The recent case of Smyth-Tyrrell v Bowden  EWHC 106 (Ch) has shown how important it can be to formalise your property dealings in writing rather than relying on any perceived mutual understandings or beliefs.
In 1993 Mr Smyth-Tyrell, the Claimant, was looking for opportunities to expand his farm. He came across part of the Defendant’s father’s land, which was overgrown and contained a derelict cottage and barn. The Claimant wrote to the Defendant’s father setting out his proposal for this piece of land:
- The Claimant would take a 15 year lease of the property.
- This would give the Claimant the opportunity to renovate the property and then lease the cottage out for short-term holiday lets in order to recoup the expenditure of renovation.
- The Claimant aimed to make a profit within the 15 years.
The Defendant’s father saw this as a great opportunity to utilise an area of land which was, at that point, not generating income. Therefore, a 15 year lease with a rent of £400 per annum was granted.
On taking possession, the Claimant began work on the property. The cottage was restored and letting commenced in June 1997. The Claimant then renovated the barn. Overall, the Claimant estimated that he spent around £170,000 on the property during the 15 year term.
At the end of the 15 year period, in late 2008, the Claimant did not return the property to the Defendant and the Defendant did not seek to recover it. The Claimant continued to run short term holiday lets from the property.
The Defendant’s father died in August 2012, and in June 2014 the Defendant served “notices to quit” on the Claimant requiring him to vacate the property by 24 December 2014. The Claimant responded by issuing this claim.
The Claimant’s claims
The Claimant had three arguments as to why he should not be evicted from the property:
1. The tenancy was of an “agricultural holding” and was, therefore, protected by the Agricultural Holdings Act 1986.
2. The tenancy was a business tenancy under the Landlord and Tenant Act 1954, so the Claimant was entitled to a new tenancy on the same terms as the previous 15 year agreement.
3. The Claimant was entitled to an interest in the property through “proprietary estoppel” because they believed they would have an option to buy the property at the end of the 15 year term.
The Court’s findings
1. The Claimant’s first argument was quickly dismissed by the Judge as the purpose of the tenancy was for short-term holiday lettings, rather than any agricultural purpose.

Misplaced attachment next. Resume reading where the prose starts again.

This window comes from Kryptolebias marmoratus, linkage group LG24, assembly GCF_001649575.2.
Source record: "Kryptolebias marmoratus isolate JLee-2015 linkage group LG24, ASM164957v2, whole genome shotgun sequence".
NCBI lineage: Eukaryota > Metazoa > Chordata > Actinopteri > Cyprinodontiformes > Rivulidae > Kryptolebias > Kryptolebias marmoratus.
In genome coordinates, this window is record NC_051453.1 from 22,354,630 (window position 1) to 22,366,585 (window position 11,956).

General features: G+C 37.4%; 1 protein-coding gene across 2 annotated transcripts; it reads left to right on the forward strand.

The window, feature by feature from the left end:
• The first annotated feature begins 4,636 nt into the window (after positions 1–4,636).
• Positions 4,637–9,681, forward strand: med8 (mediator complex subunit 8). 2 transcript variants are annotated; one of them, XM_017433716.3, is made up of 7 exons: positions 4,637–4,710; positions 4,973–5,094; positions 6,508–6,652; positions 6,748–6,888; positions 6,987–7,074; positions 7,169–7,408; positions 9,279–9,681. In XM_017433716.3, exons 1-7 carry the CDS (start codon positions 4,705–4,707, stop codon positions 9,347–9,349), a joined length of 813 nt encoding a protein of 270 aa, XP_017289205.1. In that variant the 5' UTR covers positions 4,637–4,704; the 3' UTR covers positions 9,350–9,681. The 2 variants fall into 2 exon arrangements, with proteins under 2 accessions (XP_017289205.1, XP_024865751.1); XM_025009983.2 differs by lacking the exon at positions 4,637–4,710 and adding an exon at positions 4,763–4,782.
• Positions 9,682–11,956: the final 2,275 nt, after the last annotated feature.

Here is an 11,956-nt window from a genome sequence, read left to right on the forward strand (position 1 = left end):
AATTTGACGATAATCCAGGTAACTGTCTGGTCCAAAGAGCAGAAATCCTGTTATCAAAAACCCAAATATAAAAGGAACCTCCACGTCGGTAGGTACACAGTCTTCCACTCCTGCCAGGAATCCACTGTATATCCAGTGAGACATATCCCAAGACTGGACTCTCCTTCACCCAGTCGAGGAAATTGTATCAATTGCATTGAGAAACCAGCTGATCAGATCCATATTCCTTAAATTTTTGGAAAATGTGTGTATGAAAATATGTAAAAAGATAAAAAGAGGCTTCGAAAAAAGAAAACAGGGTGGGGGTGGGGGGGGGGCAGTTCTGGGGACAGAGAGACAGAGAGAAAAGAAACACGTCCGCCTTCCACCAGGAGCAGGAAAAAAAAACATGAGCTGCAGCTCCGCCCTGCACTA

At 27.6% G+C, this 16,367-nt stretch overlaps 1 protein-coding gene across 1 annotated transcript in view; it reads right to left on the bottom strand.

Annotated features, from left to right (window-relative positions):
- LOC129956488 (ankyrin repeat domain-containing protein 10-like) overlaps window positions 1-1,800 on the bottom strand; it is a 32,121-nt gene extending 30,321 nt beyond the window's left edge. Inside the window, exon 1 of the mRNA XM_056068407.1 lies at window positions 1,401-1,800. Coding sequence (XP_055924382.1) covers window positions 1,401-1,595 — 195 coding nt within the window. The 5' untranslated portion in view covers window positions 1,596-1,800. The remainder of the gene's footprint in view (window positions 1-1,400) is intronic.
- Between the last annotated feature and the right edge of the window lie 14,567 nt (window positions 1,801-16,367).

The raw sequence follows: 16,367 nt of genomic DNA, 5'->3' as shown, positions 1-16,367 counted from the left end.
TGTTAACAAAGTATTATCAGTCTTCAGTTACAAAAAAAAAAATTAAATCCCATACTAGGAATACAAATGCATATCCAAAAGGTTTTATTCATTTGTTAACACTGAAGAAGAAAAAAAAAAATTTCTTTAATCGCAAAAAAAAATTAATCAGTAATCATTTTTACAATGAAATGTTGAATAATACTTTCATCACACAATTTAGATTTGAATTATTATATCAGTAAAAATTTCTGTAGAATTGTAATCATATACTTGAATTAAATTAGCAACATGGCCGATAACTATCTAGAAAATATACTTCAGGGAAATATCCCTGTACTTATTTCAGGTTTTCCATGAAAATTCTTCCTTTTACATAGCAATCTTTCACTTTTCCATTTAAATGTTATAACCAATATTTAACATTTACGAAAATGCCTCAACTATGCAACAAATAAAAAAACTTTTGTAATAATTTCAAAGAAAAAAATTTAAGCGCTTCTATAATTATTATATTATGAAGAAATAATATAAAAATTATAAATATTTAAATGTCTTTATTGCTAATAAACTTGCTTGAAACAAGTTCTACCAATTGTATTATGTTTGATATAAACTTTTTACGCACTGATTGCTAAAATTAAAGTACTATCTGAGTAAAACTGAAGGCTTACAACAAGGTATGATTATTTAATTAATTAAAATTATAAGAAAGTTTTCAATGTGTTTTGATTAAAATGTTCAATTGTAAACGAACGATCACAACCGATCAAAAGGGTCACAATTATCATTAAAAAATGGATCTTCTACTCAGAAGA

2. The second argument failed for two reasons. The first related to potential subletting of the property, and is beyond the scope of this article. However, the second is quite simple. A Landlord can oppose a grant of a new tenancy under the 1954 Act if they can show that they intend to carry on the business from the property themselves. In this case, the Judge found that the Defendant had a clear intention to run holiday lets from the property themselves.
3. The last argument is the most interesting of the three. In basic terms, proprietary estoppel operates in the following circumstances:
- party X makes a promise or representation to party Y (i.e. “you will own this house if you mow the lawn for 25 years”);
- party Y relies on that promise to their detriment (i.e. by mowing the lawn for 25 years); and
- at the end of the period, X does not follow through with the promise.
Y can then rely on proprietary estoppel to say that it would be unconscionable for X to break the promise.
The Claimant attempted to rely on such an argument because he said he believed there was a “common understanding” that one day the Claimant would be able to buy the property, and that the tenancy would continue until that time. The Claimant stated that this belief was based on the several occasions where the Claimant and Defendant had discussed the Claimant purchasing the property. However, the Claimant and Defendant had never agreed a valuation or a timeframe for a sale.
Overall, the judge found that the Defendant did not promise anything to the Claimant beyond the 15 year term. Nor did the judge find that the Defendant was aware of the Claimant’s belief that they could eventually purchase the property.
The Judge dismissed the Claimant’s claims as being “a long game to try and get the ownership of the land from their neighbour without letting on that this was what they were trying to do”.
Lessons to be learned
Regardless of whether the Claimant in this case was trying to “pull a fast-one” on the Defendant or held a genuinely mistaken belief, this case provides some very clear lessons.
1. Heads of terms for a transaction should be agreed in writing and signed by the parties. They should include all aspects of the deal.
2. If the Defendant agreed that the Claimant would have an opportunity to purchase the property, an Option Agreement should have documented this agreement. Having an agreement in writing provides a tenant with certainty that the property can be purchased at a later date.
3. Landlords should ensure that the nature of the landlord/tenant relationship is recorded in writing. Situations where a tenant continues to occupy beyond the end of a term should be avoided.
4. In general, landlords should avoid making/relying on undocumented promises which could allow a tenant to rely on proprietary estoppel to claim a further interest in the land.
If you are considering entering into a commercial or agricultural tenancy, Leathes Prior has experienced Commercial Property and Agricultural teams who will be able to help you understand all of your options. Alternatively if you find yourself in a dispute involving land or property, our specialist Property Disputes Team can help. Please contact us on 01603 610911 for further advice from any of our teams.